So there you are approaching your 70th year floating merrily down the stream, needing to reach for the paddle only occasionally, while filling bird feeders and trying to stay on your feet in the winter and weeding vegetables and working on your tan in the summer, making sure the dogs and cats get plenty of head scratches and your true love fresh cut flowers no matter the season, keeping your hand in the writing game with a blog post here and a book there, when the phone rings.
"Our old friend So and So is dead," the caller says solemnly.
Far too much of that going on these days. But at the risk of seeming maudlin, my thoughts turn to friends departed with the waning of the year, and I'd like to remember them:
Bob Andrews, Beth Gulledge Bailey, Nancy Bennett, Becky Buckson, David Carruthers, Jasmine Clower, Michael Crowley, Joe Cunane, Dale Dallabrida, Paul Damico, Tom Daniels, Eddie Day, Doug Eppes, Nick Fallon, Larry Fenza, Michael Frettoloso, John Gregg, Brad Grimm, Willie Hemphill, Dave Kibler, Pattie Kibler, Shannon Kibler, Wendy Knoedler, Jim McCarthy, Muggs McGinnis, Donna Manning, Collette Molloy, Tom Molyneux, Alan Murphy, Larry Newbold, Mario Pazzaglini, Prairie Weather, Doug Prior, Rochelle Samuels, Mark Scherer, Rob Schmitt, John Southard, Bob Stewart, Paul Storm, Genny Porter Swan, Alan Teel, Nick Tuke, Ed Wesolowski.
Please forgive any omissions.
If I could have only one song with me on the proverbial desert island, it would be "Into the Mystic" by Van Morrison. It has been a steady companion since I bought his great Moondance album in 1970. A snippet of the lyric:§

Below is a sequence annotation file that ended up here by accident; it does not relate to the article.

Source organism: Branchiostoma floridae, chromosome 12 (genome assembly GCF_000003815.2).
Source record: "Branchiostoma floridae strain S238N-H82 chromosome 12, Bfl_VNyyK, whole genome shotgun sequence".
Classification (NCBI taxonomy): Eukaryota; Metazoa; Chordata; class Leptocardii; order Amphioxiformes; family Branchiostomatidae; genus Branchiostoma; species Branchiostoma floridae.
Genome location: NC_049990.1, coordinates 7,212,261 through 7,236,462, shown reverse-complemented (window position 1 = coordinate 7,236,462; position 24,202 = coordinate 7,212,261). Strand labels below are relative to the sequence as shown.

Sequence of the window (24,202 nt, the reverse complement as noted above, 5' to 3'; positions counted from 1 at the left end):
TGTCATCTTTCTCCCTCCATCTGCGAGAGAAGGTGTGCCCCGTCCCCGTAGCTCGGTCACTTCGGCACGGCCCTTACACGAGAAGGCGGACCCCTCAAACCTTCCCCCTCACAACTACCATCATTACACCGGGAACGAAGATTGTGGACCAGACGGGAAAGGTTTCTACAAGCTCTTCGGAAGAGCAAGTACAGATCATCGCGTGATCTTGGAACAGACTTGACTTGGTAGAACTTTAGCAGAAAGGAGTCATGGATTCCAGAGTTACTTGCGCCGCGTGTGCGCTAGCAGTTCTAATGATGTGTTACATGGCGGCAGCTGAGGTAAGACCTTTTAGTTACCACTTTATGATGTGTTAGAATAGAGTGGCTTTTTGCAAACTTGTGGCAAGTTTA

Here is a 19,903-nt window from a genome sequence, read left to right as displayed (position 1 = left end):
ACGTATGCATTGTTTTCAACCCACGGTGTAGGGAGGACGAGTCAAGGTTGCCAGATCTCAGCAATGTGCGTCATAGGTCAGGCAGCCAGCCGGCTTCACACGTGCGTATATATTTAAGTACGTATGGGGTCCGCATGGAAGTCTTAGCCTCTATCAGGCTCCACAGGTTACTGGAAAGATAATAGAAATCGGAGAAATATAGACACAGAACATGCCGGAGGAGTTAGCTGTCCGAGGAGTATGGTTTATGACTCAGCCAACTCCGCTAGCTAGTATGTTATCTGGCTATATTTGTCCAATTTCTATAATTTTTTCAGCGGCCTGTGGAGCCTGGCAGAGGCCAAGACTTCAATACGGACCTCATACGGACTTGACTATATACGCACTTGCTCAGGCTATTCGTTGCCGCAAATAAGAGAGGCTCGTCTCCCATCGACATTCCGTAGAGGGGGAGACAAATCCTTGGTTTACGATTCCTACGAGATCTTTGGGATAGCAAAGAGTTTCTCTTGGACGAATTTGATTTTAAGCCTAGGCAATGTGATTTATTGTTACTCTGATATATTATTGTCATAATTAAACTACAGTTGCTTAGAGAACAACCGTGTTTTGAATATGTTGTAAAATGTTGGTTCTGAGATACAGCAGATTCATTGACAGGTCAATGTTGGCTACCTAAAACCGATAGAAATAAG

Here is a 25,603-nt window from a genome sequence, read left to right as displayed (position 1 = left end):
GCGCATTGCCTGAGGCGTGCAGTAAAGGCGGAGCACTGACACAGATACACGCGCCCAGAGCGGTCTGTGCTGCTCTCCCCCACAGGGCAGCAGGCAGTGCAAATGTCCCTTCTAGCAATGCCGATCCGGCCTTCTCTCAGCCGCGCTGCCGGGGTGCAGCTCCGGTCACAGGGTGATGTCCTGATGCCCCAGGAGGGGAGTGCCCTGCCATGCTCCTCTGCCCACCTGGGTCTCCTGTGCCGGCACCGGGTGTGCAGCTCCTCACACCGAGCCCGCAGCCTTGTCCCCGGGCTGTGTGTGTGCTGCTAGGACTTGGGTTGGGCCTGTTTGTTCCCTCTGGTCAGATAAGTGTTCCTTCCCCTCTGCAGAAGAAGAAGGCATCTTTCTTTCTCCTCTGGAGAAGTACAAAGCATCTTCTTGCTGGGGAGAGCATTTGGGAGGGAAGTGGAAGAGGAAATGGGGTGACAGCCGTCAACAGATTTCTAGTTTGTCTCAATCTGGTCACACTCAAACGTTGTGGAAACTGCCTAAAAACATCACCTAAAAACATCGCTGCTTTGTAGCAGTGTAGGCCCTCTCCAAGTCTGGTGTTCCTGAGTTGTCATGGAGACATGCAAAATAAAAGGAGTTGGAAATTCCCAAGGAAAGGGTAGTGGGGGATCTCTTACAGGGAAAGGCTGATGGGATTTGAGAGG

We were born before the wind
Also younger than the sun
Ere the bonnie boat was won
As we sailed into the mystic
Hark, now hear the sailors cry
Smell the sea and feel the sky
Let your soul and spirit fly
Into the mystic
And when that fog horn blows
I will be coming home, mmm mmm
And when the fog horn blows
I want to hear it
I don't have to fear it . . .
Too late to stop now
"Into the Mystic" -- the words and melody ethereally flowing together as one -- is about a spiritual quest. (I know that’s true because Wikipedia told me so.) But over the years the song has become much more -- an affirmation of life for me, and I would like to think for my generation, should we choose to embrace its sentiments, as well as an anthem of lives lived as we float down that stream, merrily or otherwise, after leaving this mortal coil.
I am honored that my path intersected with friends departed, and I am a better person because it did. The fog horn has blown for them and they will be coming home.
It is indeed too late to stop now.